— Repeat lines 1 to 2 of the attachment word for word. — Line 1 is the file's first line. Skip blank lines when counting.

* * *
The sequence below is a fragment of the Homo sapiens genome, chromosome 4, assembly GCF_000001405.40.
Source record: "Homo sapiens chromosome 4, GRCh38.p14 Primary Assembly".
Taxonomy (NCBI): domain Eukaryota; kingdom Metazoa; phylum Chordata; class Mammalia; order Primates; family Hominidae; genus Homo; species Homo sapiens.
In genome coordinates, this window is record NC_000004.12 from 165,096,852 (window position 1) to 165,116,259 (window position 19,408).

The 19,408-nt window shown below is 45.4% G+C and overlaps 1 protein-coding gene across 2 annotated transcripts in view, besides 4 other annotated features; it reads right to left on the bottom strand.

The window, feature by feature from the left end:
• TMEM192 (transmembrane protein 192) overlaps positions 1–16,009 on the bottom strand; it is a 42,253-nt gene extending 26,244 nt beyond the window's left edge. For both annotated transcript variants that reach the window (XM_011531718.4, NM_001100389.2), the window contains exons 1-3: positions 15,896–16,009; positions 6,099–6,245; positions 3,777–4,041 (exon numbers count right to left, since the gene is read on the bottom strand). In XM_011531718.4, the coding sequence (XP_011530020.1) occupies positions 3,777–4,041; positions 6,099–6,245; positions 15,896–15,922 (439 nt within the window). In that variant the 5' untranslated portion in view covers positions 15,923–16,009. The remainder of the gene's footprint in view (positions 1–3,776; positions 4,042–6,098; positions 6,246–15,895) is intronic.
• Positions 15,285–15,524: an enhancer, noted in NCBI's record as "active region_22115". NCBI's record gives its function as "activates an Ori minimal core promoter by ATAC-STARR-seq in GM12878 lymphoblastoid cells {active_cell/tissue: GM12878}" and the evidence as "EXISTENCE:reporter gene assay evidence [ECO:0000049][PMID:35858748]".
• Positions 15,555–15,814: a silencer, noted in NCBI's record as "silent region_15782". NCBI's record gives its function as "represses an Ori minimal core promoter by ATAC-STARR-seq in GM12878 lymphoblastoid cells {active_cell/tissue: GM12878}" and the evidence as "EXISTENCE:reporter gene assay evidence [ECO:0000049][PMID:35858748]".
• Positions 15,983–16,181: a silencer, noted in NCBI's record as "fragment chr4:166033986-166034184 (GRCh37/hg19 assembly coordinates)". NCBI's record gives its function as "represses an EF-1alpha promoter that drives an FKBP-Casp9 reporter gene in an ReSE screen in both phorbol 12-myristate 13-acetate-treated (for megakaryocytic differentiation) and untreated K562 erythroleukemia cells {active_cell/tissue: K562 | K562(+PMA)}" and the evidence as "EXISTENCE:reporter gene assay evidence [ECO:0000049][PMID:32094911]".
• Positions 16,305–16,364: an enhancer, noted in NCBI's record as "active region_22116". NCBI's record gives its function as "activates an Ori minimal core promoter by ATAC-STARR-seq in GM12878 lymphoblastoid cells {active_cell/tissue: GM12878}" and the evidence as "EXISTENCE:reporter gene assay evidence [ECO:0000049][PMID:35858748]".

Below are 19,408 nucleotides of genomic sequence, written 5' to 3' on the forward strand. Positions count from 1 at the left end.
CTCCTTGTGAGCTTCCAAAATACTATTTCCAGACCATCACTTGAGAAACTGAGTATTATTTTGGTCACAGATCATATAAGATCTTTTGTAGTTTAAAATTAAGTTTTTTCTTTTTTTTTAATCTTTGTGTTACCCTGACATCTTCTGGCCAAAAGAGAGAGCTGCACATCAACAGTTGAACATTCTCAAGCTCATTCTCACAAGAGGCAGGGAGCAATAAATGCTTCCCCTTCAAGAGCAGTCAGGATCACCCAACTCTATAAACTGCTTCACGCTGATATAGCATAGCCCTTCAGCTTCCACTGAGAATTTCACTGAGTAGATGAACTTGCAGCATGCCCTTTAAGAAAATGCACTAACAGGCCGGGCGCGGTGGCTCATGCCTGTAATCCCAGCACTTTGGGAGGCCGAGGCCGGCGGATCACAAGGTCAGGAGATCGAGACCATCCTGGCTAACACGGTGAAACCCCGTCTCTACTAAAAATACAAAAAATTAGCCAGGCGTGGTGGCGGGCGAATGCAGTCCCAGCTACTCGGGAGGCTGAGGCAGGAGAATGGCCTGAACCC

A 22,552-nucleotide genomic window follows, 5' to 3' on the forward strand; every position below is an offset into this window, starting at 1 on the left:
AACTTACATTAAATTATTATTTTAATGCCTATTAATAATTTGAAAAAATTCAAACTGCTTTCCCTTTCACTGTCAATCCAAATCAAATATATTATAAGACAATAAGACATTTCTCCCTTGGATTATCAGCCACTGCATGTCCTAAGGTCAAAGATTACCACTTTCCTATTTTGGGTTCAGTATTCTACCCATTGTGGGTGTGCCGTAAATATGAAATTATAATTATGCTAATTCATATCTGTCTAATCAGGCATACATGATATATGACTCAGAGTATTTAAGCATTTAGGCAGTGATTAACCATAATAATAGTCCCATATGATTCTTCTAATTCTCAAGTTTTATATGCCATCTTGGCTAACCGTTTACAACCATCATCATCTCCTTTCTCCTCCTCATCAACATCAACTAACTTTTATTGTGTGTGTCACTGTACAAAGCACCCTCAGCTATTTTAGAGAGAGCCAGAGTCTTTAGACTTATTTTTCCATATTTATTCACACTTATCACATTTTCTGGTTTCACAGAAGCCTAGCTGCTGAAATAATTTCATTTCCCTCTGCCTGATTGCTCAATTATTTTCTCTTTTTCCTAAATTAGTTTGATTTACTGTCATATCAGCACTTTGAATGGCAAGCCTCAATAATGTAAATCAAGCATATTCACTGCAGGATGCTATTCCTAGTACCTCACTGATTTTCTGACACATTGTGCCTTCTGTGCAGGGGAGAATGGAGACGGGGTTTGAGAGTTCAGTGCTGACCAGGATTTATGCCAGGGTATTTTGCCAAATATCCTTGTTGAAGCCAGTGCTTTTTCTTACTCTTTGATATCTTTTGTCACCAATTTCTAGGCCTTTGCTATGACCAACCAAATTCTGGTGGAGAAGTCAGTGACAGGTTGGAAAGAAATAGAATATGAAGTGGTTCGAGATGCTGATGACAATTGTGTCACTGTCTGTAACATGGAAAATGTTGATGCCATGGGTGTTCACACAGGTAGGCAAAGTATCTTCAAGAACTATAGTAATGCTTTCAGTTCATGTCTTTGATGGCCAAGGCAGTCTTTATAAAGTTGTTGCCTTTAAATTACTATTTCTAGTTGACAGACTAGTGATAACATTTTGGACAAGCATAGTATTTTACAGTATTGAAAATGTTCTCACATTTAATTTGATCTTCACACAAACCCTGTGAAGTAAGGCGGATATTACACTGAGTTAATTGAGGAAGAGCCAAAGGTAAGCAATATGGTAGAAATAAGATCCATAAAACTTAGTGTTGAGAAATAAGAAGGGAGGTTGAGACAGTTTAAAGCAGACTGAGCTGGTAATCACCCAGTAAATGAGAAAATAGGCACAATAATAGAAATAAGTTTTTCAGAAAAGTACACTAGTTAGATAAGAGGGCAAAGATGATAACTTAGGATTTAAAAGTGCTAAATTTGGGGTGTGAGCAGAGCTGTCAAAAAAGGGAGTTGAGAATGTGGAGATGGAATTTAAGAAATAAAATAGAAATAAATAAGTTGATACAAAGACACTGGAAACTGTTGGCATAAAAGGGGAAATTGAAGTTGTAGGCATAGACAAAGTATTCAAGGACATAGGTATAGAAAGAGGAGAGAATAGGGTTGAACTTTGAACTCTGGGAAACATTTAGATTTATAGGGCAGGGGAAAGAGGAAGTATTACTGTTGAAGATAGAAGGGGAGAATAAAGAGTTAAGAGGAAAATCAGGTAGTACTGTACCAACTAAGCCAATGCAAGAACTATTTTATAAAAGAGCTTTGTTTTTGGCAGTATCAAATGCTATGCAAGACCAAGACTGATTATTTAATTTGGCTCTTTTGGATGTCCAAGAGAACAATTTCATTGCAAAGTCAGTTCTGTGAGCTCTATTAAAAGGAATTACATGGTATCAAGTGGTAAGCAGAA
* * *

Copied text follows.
The sequence below is a fragment of the Homo sapiens genome, chromosome 4, assembly GCF_000001405.40.
Source record: "Homo sapiens chromosome 4, GRCh38.p14 Primary Assembly".